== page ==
I recently wanted to clean up a subversion repository of mine and move some of the larger folders/projects into their own repository. There’s not much documentation on how to do this in Windows (what I primarily use) which is the main reason why I wanted to share this info.

Now, in the past, I’d moved whole repos using the svnadmin dump command, but now I had to make sure that I only got revisions related to a specific folder. Fortunately, there’s this handy little program that comes with subversion called svndumpfilter. This little tool lets you filter out revisions from an svn dump based on a path in the repo. It will even renumber the revisions for you so that when you load the new dump file into it’s own repo, the revisions will all be in order starting from revision 1.

Ok, let’s get to it!

The Setup

Here’s my basic test case setup:

  • I’ve backed everything up before messing around with it.
  • I’m logged into the box where my SVN server resides.
  • The SVN Repo with the folders to move is here: C:\repos\MyHugeRepo
  • The repo’s root directory looks like this (no files):
    • \BigProject
    • \SmallProject
    • \GinormousProject
    • \ExtraThinger
  • I want to move GinormousProject into its own repository at c:\repos\GinormousProject.
  • I have a C:\temp folder to use for the repo dump files.

1. Dumping MyHugeRepo

The first thing you’ll want to do is dump your huge repository into it’s own dump file. You could pipe the dump command into svndumpfilter but if you have more than one folder to move to new repos, it’ll be faster to have the dump as a file to reuse. We’re going to dump all the revision data from MyHugeRepo into the file C:\temp\MyHugeRepo.dump.
Note: Obviously, this is all done in the command prompt.

This will dump your whole repository at C:\repos\MyHugeRepo into the file C:\temp\MyHugeRepo.dump. You should see an indication of what revision it’s currently on in the command prompt window.

Note that if you were to leave off the > C:\temp\MyHugeRepo.dump, it would dump the repository right to the command prompt window. Not very helpful. The > redirects the output of the command (in this case svnadmin dump C:\repos\MyHugeRepo) to the file specified after it.

2. Filtering GinormousProject

The next step is to create a new dump file with only the revisions relating to the GinormousProject. This is where we use svndumpfilter. We’re also going to use the Windows < input redirect to take the contents of the file we made in step 1 and send them to svndumpfilter.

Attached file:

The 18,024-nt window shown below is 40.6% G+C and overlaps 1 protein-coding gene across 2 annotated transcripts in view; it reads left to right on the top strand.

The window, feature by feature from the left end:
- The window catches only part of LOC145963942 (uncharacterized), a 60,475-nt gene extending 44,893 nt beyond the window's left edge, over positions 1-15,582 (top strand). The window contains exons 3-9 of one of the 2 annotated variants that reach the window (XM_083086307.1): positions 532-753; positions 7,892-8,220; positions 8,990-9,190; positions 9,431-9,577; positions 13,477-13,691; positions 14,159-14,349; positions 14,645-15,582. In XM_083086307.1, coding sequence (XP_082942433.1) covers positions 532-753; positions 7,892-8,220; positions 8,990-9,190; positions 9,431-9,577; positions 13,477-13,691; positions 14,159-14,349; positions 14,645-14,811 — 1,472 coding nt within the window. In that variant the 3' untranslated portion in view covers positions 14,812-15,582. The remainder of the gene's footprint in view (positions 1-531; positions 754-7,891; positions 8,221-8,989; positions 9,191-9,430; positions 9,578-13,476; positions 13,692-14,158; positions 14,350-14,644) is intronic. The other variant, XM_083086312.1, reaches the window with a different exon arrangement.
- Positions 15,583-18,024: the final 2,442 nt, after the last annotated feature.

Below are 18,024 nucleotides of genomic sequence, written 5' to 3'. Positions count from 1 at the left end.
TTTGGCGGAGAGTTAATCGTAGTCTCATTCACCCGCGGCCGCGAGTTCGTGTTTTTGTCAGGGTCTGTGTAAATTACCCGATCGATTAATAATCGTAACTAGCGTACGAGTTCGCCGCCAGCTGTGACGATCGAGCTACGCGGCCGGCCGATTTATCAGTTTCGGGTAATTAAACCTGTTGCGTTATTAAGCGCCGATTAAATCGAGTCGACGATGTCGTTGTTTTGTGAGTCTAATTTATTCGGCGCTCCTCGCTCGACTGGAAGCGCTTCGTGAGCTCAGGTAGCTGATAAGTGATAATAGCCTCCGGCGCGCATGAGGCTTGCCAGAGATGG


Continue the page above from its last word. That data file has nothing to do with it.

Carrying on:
Let’s break this down:

  • svndumpfilter include – This means we want to do an include filter on the dump file. What folders we include depends on what we pass later in the command.
  • --drop-empty-revs – This will remove any revisions from our new dump that were empty because of the filter.
  • --renumber-revs – This will renumber the revisions for GinormousProject so that they will start from 1 when we import the dump file into our new repo. Keep in mind that if you have external tools (such as a bug tracker) that rely on the old revision numbers, they will no longer be linked properly.
  • GinormousProject – This is the actual include filter for the command. It tells svndumpfilter to filter for only the GinormousProject directory. I believe you can specify multiple directories if you separate them with spaces.
  • > c:\temp\MyHugeRepo.dump – This reads MyHugeRepo.dump and directs it into the svndumpfilter command — it tells svndumpfilter to use that file.
  • > C:\temp\GinormousProjectRepo.dump – Like in step 1, this tells the command prompt to redirect the svndumpfilter output into the file GinormousProjectRepo.dump.

3. Create the new GinormousProject Repository

Ok, now we want to import our newly made dump file, C:\temp\GinormousProjectRepo.dump, into it’s own repo. We do this in two steps. First we create the new repository and then we load the dump file we made in step 2 into it.

  • svnadmin create c:\repos\GinormousProject – This creates a new repository at c:\repos\GinormousProject
  • svnadmin load c:\repos\GinormousProject – This loads the input into the GinormousProject repo.
  • > C:\temp\GinormousProjectRepo.dump – This reads the dump file from step 2 and sends it to the svnadmin load command.

That’s it! Now we have new repo that only contains changes to GinormousProject and whose revision numbers start at 1. Woo hoo!

Wait, hang on a minute here, what about the GinormousProject folder that’s still in the MyHugeRepo repository?

4. Taking Care of MyHugeRepo\GinormousProject

There are a couple of things you could do here but, again, keep in mind that if you have any external tools that reference those revision numbers, you probably don’t want to renumber anything.

  1. The simplest thing to do would be to simply delete that folder from your repository by checking out the repo, deleteing the folder using svn delete, and then committing it. This will keep your revision numbers intact.
  2. As you may have guessed, there’s an svndumpfilter exclude command which essentially does the opposite of the include command — it excludes the folders that match the filter. If you choose to use it, remember what I said above regarding references from external tools.


I hope this was helpful. Let me know if you have any comments, questions or notice any issues by dropping a comment below. Thanks!